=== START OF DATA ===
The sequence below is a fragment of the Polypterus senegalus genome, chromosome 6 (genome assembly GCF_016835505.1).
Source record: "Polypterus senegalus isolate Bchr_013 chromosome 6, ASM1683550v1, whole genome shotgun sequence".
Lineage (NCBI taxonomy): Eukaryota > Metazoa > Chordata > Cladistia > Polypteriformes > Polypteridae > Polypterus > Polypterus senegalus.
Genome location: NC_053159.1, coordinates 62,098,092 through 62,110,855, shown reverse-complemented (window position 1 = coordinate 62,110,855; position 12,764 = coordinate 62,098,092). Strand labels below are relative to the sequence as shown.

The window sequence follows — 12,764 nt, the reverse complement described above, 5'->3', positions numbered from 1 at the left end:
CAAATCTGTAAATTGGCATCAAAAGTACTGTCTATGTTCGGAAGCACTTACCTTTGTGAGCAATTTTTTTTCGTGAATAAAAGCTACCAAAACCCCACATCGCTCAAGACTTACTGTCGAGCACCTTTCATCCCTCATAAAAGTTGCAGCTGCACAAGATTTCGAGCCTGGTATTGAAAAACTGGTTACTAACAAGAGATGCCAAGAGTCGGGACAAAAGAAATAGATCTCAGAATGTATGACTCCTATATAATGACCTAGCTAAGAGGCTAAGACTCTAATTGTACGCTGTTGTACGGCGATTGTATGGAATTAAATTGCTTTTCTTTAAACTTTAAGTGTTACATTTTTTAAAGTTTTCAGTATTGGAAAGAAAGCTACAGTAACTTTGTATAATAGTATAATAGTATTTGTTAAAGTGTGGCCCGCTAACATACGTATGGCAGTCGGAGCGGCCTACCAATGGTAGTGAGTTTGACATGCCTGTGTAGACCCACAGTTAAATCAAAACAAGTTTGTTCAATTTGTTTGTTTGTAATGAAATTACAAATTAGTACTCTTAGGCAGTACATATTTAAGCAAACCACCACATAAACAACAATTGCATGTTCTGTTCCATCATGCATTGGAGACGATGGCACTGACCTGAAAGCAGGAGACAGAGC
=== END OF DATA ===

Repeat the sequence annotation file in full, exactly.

The sequence below is a fragment of the Polypterus senegalus genome, chromosome 6 (genome assembly GCF_016835505.1).
Source record: "Polypterus senegalus isolate Bchr_013 chromosome 6, ASM1683550v1, whole genome shotgun sequence".
Lineage (NCBI taxonomy): Eukaryota > Metazoa > Chordata > Cladistia > Polypteriformes > Polypteridae > Polypterus > Polypterus senegalus.
Genome location: NC_053159.1, coordinates 62,098,092 through 62,110,855, shown reverse-complemented (window position 1 = coordinate 62,110,855; position 12,764 = coordinate 62,098,092). Strand labels below are relative to the sequence as shown.

The window sequence follows — 12,764 nt, the reverse complement described above, 5'->3', positions numbered from 1 at the left end:
CAAATCTGTAAATTGGCATCAAAAGTACTGTCTATGTTCGGAAGCACTTACCTTTGTGAGCAATTTTTTTTCGTGAATAAAAGCTACCAAAACCCCACATCGCTCAAGACTTACTGTCGAGCACCTTTCATCCCTCATAAAAGTTGCAGCTGCACAAGATTTCGAGCCTGGTATTGAAAAACTGGTTACTAACAAGAGATGCCAAGAGTCGGGACAAAAGAAATAGATCTCAGAATGTATGACTCCTATATAATGACCTAGCTAAGAGGCTAAGACTCTAATTGTACGCTGTTGTACGGCGATTGTATGGAATTAAATTGCTTTTCTTTAAACTTTAAGTGTTACATTTTTTAAAGTTTTCAGTATTGGAAAGAAAGCTACAGTAACTTTGTATAATAGTATAATAGTATTTGTTAAAGTGTGGCCCGCTAACATACGTATGGCAGTCGGAGCGGCCTACCAATGGTAGTGAGTTTGACATGCCTGTGTAGACCCACAGTTAAATCAAAACAAGTTTGTTCAATTTGTTTGTTTGTAATGAAATTACAAATTAGTACTCTTAGGCAGTACATATTTAAGCAAACCACCACATAAACAACAATTGCATGTTCTGTTCCATCATGCATTGGAGACGATGGCACTGACCTGAAAGCAGGAGACAGAGC